School has started in our family. On the first day, my daughter went off in the carpool, while Mikhael slept, since there was no need to wake him. But as soon as he was ready to learn, he drove us at full throttle. Not only do we cover Torah studies and reading and Jewish law and math, we also have to play tag and take bike-rides. “The best thing about homeschool,” my son announced, “is that you can sit on the teacher’s lap when he reads you a story.” And there are lots of hugs in there too.

By six o’clock on that first day of homeschool, my husband and I were tired, but Mikhael wanted to continue. So he and my daughter sat at the desk and did “homework” together. She is also part of his education, reading to him and correcting his arithmetic.

Twice a week my son gets together with the other homeschoolers in the area for play. This gives the homeschooling parent a regular afternoon off, and the boys have each others’ company. Many people ask if I’m worried that Mikhael is going to miss the social aspects of day school, but I am not. All of life is about social interaction, whether in synagogue, at the park, in the bakery, or the library. One mother told me she decided to educate her children at home because, “I loved the way [homeschooled children] could interact with each other and could articulate their feelings and thoughts. They never had hang-ups that they couldn’t speak to an adult or a five year old. I was impressed with their self-confidence, they seemed to be very secure people.”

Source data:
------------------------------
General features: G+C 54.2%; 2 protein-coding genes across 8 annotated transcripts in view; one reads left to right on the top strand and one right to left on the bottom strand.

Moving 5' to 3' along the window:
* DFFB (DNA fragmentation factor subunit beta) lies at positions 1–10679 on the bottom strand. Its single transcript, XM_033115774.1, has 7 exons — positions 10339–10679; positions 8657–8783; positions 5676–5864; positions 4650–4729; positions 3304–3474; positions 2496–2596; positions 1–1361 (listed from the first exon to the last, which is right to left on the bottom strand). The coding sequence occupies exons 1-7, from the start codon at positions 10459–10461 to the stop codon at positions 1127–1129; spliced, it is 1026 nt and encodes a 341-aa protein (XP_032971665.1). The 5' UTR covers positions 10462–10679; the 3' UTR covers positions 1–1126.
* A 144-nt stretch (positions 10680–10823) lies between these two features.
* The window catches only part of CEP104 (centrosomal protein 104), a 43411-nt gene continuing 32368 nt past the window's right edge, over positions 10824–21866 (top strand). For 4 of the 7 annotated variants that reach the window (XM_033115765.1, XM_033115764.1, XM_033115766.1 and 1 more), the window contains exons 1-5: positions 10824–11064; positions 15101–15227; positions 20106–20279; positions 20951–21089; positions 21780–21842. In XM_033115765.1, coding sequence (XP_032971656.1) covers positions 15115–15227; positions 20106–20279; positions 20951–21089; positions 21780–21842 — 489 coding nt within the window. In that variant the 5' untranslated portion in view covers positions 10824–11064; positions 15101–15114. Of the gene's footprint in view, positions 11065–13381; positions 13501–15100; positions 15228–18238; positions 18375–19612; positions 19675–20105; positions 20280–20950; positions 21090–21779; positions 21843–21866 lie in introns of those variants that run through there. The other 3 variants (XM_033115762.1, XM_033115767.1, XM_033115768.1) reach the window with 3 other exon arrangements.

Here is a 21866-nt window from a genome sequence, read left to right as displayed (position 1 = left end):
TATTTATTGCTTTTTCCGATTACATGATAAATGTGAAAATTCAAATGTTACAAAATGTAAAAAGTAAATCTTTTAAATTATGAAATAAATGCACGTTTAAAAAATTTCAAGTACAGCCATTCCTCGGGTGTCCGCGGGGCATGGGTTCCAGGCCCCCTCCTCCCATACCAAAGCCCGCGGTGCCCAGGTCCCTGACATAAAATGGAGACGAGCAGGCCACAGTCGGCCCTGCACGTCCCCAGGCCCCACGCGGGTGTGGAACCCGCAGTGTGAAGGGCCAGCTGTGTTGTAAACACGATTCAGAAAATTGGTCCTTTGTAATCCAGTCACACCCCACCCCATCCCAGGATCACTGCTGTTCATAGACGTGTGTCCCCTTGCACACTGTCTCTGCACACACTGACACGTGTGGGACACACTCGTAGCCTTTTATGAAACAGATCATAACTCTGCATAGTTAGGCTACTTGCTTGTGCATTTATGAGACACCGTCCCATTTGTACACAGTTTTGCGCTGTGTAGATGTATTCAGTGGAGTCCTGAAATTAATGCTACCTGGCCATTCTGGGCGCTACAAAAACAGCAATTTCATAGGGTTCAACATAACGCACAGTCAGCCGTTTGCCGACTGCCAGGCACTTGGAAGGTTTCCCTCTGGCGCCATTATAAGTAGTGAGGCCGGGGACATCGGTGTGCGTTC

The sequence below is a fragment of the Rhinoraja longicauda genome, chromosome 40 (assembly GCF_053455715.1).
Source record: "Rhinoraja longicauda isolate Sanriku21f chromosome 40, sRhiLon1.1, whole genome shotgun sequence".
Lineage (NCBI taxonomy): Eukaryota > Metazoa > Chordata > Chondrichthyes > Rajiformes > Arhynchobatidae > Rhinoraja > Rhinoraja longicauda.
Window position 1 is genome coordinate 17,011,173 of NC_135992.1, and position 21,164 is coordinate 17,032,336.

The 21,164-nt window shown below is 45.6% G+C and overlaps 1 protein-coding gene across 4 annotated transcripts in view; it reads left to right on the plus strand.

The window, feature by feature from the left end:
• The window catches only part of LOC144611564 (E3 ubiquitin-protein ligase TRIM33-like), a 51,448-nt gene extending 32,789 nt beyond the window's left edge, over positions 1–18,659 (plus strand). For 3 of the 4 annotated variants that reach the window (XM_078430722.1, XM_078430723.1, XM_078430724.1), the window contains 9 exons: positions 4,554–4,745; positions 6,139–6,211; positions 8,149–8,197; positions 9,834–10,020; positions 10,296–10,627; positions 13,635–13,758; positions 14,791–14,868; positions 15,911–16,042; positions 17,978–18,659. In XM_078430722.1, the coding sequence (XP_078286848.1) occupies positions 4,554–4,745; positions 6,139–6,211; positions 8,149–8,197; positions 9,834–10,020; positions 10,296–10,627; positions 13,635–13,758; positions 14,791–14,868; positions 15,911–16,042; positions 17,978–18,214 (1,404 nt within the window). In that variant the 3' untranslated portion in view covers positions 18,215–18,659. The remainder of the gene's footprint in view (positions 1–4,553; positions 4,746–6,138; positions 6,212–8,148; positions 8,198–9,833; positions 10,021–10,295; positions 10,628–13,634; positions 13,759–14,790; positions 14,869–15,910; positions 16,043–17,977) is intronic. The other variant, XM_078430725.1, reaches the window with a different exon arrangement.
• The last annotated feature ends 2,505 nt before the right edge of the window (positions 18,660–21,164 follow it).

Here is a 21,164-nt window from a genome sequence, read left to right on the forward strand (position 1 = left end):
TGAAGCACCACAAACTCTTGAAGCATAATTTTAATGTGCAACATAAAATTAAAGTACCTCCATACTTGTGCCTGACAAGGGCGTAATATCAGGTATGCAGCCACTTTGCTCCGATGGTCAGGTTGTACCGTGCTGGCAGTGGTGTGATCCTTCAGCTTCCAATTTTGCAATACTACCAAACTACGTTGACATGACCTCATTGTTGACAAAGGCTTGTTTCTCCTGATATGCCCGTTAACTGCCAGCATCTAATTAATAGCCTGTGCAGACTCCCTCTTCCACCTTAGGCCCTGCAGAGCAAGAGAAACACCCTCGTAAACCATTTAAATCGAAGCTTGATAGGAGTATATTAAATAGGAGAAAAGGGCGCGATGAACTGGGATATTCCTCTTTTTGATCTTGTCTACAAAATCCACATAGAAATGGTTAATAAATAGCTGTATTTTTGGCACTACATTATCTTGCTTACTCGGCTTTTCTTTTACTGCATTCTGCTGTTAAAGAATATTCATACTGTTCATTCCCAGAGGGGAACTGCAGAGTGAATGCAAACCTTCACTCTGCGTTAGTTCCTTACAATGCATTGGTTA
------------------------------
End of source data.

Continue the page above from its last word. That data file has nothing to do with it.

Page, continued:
One thing I’ve learned from the homeschooling network is that people move in and out of educating their children this way. It’s not a religion; it is a choice based on the needs of a child at a certain time and place. My husband and I have committed ourselves to teach Mikhael at home this year; after that we’ll renegotiate. We believe that our daughter may never be a good homeschooling candidate; she thrives on peer pressure to perform well academically. It’s a year by year, child by child decision. In this way, it becomes one of the many options available to Jewish parents deciding how to fulfill the Biblical commandment, “And you shall teach them to your children, and you shall talk about them. When you sit in your house and when you go on your way, when you lie down and when you get up.” If you ask Mikhael what his school hours are, he will tell you “twenty-four/seven.” At least thus far, he seems to have learned the message of the Shema.